April is a good time to visit Milan if you want to beat the high-season crowds, though it can be quite busy around Easter. Daytime temperatures will be somewhat cool and nights will still be quite chilly. Expect a mix of sunny and rainy days.
A full calendar of festivals and events means you'll find plenty to see and do in April in Milan.
Fiori e Sapori flower festival: mid-April
Milan's flower fair is the annual sign that spring has finally arrived. More than 200 vendors from around Italy set up shop for the occasion, creating a riot of color along the Naviglio Grande (canal). The canal is part of the Navigli district, one of Milan's most interesting neighborhoods. The one-day event is usually held on the second Sunday of April.
Holy Week and Easter: Early April
As in the rest of Italy, Holy Week and Easter in Milan are commemorated with grand masses and other celebrations. The biggest mass of the Easter season takes place on Easter Sunday at Milan's Duomo.
During Holy Week (the week before Easter Sunday), laVerdi auditorium, home of the Symphony Orchestra and Choir of Milan, is the setting for the highly anticipated stagings of the Passions by Bach.
International Furniture Fair: Mid-April
Milan is known as Italy's fashion capital, but it's also the design capital of the country, and many say, of Europe.
During the Salone Internationale del Mobile (International Furniture Fair), more than 1000 designers, craftspeople and design companies from all over the world descend on Milan to display their latest designs and innovations in the world of home furnishings and fixtures. The Salone takes place at Milan's huge convention center FieraMilano located in Rho, an exurb of Milan, and in galleries and workshops in the city. Even if you're not interested in buying furniture, the event is worth attending for the innovative—and sometimes out of this world—designs. And you may get some decorating ideas!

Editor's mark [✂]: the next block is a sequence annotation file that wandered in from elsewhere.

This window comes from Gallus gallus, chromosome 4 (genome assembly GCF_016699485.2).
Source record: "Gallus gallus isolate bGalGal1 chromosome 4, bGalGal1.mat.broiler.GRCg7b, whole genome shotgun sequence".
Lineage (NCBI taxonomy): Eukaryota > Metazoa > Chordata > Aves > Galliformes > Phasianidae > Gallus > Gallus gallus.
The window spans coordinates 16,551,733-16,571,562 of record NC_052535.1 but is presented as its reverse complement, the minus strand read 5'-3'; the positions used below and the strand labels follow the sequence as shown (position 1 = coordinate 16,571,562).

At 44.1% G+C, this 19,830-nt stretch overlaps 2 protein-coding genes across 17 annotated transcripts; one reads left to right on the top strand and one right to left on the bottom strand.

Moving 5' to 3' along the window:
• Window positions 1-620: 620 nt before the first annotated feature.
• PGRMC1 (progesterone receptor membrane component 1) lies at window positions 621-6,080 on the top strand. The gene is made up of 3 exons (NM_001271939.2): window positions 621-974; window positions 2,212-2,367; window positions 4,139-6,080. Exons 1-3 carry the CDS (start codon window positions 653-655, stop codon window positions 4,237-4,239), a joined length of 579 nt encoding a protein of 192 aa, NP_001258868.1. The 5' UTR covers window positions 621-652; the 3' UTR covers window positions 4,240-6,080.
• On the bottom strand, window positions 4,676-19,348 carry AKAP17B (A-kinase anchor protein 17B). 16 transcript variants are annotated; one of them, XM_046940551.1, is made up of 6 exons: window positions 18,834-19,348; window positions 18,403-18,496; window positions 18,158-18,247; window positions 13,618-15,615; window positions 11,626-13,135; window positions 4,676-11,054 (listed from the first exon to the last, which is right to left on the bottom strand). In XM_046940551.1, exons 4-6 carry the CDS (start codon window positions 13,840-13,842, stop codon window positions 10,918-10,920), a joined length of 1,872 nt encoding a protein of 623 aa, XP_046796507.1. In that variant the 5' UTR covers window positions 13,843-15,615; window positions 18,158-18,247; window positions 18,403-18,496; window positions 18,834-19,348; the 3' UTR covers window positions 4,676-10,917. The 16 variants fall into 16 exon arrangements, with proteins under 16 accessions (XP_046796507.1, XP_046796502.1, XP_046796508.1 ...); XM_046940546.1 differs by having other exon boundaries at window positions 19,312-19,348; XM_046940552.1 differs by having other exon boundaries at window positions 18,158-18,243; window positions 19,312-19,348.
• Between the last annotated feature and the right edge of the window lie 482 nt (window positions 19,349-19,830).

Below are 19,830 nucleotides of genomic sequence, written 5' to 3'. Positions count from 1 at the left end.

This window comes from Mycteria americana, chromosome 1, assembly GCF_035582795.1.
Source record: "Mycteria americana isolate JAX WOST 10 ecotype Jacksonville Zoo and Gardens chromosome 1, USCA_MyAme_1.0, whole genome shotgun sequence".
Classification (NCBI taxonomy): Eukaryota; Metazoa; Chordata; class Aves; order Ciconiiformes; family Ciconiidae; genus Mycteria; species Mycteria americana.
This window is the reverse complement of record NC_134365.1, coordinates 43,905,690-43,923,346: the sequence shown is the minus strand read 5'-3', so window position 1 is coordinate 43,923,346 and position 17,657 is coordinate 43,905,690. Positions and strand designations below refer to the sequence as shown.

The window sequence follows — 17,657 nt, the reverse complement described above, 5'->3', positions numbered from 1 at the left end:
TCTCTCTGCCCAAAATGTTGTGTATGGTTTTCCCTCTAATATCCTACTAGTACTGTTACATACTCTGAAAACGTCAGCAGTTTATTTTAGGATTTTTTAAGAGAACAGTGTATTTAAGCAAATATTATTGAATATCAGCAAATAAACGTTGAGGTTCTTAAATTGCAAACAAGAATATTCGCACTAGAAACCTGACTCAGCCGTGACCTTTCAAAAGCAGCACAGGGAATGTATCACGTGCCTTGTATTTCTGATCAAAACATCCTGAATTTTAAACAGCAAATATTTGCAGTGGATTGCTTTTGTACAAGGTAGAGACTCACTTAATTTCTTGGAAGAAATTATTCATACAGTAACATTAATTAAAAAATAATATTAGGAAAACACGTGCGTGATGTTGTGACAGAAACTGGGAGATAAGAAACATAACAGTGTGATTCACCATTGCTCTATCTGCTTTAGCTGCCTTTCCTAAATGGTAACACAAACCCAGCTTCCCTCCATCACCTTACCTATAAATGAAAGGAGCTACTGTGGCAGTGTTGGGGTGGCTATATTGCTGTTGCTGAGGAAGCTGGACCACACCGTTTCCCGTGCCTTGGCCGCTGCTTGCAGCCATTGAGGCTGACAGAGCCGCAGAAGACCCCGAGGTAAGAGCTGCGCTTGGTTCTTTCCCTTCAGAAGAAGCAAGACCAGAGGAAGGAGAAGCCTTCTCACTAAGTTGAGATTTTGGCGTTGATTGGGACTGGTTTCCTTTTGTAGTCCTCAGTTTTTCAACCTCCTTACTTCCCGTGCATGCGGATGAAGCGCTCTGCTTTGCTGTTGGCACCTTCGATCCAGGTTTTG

April 25 is Liberation Day, or Festa della Liberazione, marking the end of World War II and the Nazi occupation of Italy. Much like D-Day celebrations in the US and elsewhere, it is also a day that Italy honors its war dead and veterans, called combattenti, or fighters.
Liberation Day is important throughout Italy but it is especially revered in Milan, as April 25, 1945 was the actual day that the partigiani, or partisans, who formed Italy's resistance movement, liberated the city.
A parade and commemorative rally usually take place in the city, with the action centering around Piazza del Duomo. Most stores and many restaurants will be closed this day, but museums should be open.
Flea & Antiques Markets: Every Weekend
Throughout most of the year, the long-standing Fiera di Sinigalia runs every Saturday at the Ripa di Porta Ticinese in the Navigli District, offering well-curated vintage clothes, housewares and bric-a-brac.
Every Sunday morning, a stamp, coin and printed goods market – one of the largest in Europe – runs on Via Armorari, not far from the Duomo.
Performances at La Scala: Year Round
Milan's historic Teatro alla Scala, or La Scala, is one of the premier opera houses in Europe, and seeing a performance there is a treat any time of year. In April, there are periodic of opera and classical music, including some adapted for children. Visit La Scala's website for more information.
Based on the original article by Melanie Renzulli